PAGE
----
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Former Vice President at Two TARP Banks Sentenced to 78 Months in Federal Prison for Fraud and Identity Theft

A former TARP banker was sentenced to 78 months in prison today for a fraud and identity theft scheme that caused more than $3.2 million in losses.

Our top law enforcement priorities are to bring justice to bankers who commit fraud at banks where taxpayers lost money and to root out bid-rigging, fraud and public corruption in the blight demolition program

- Special Inspector General Goldsmith Romero

SIGTARP uses an analytical, experienced-based approach to identify and investigate crime at financial institutions where TARP funds were lost. While bank self-reporting often initiates law enforcement investigations, it is not effective in identifying fraud where executives hide a bank's poor financial condition: that would require executives to self-report their crimes. Instead, SIGTARP uses its fraud expertise to analyze bank information compared to red flags developed from our investigations. Each of the red flags may seem inconsequential on their own but often uncovers crime that has remained hidden for years.

We use a similar method to proactively identify crime in the $811 million blight demolition program, part of the Hardest Hit Fund.

Our special agents have the authority to search, seize, and arrest. When they and our investigative attorneys, analysts and forensic agents build a strong case against an individual or financial institution, SIGTARP then works with the Justice Department and other prosecutors to take the case to trial or secure a guilty plea.

Notable Investigations

The Misconduct
After aggressive and risky loan-fueled growth, management of TARP recipient United Commercial Bank (UCB) fraudulently inflated the bank's financial performance by hundreds of millions of dollars. This crime led to one of the largest bank failures since the Great Depression and the loss of $300 million in TARP funds.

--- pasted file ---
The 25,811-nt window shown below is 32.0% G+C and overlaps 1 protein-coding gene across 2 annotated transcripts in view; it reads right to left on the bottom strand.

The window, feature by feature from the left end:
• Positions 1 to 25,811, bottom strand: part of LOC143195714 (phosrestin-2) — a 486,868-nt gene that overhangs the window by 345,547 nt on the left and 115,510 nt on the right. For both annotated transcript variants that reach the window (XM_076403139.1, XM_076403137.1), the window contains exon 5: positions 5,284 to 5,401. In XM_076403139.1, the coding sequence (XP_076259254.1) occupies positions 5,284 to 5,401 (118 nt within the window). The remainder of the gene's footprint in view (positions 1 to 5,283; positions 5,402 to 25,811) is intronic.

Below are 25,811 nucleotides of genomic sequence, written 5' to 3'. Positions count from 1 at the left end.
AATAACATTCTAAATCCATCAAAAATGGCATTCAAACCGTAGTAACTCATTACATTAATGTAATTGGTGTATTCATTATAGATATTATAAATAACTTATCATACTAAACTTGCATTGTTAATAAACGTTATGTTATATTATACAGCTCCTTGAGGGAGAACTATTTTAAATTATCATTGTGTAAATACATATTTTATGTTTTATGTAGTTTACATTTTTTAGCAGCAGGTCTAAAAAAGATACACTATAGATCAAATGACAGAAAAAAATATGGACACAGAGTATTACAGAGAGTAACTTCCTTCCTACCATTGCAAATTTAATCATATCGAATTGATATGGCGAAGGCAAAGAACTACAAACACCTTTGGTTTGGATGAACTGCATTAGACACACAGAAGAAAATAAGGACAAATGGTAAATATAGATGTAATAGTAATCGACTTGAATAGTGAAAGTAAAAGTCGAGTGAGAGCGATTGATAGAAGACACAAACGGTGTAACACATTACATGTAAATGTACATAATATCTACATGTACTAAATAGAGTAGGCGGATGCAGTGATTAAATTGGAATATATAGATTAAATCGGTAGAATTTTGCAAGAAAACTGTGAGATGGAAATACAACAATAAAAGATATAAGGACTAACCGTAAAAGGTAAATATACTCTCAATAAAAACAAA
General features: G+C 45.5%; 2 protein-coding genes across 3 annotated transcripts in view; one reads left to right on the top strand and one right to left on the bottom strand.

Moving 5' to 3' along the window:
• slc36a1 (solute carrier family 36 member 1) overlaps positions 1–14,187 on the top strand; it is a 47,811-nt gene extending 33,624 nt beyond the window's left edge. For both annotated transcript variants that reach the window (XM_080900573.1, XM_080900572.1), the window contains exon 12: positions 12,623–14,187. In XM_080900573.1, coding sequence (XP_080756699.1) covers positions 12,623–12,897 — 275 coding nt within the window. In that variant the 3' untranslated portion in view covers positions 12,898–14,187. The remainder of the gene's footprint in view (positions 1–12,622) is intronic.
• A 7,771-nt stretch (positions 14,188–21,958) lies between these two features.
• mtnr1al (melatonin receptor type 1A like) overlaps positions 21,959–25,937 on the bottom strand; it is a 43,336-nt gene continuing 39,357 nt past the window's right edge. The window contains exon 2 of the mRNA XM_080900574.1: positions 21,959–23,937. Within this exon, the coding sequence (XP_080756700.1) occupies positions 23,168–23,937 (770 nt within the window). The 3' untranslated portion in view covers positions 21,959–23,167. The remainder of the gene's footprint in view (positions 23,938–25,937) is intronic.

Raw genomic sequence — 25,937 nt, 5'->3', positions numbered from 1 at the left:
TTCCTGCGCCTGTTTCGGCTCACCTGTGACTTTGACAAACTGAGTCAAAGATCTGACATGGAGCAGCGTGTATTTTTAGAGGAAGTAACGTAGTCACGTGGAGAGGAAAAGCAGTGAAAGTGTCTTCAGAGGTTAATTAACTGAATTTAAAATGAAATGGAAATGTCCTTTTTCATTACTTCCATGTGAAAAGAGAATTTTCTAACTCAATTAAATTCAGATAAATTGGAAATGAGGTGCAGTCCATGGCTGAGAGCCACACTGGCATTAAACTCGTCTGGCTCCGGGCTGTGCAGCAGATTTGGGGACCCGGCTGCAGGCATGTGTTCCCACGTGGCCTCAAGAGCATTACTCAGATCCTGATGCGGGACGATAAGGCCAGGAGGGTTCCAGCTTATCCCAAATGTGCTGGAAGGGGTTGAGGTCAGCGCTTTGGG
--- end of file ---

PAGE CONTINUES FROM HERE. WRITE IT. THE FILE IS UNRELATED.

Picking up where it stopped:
SIGTARP's Role
Instead of relying on traditional notions of bank fraud, SIGTARP compared UCB's bank information to red flags we developed. This approach helped identify the hidden crime.

Investigation Fact
Electronics stored in a warehouse that served as collateral for a major loan turned out to be fake-staged like a Hollywood movie set. But UCB did not write the loan down.

The Outcome
UCB's former chief credit officer was sentenced to eight years in prison and ordered to repay $298 million to TARP. The former chief financial officer and former vice president were also convicted.

This case and others - including Colonial Bank, Bank of Commonwealth, and TierOne Bank - have brought accountability to senior bankers who tried to get taxpayer funds to cover up losses created by risky lending.


The Misconduct
TARP recipient General Motors (GM) knew about an ignition switch defect that lead to driver deaths but concealed it for years from consumers and regulators.

SIGTARP's Role
SIGTARP played a lead role in finding the criminal conduct through interviews of 70 witnesses and analysis of millions of pages of documents and emails.

Investigation Fact
GM could have corrected the ignition switch defect for less than one dollar per vehicle but chose not to because of the cost.

The Outcome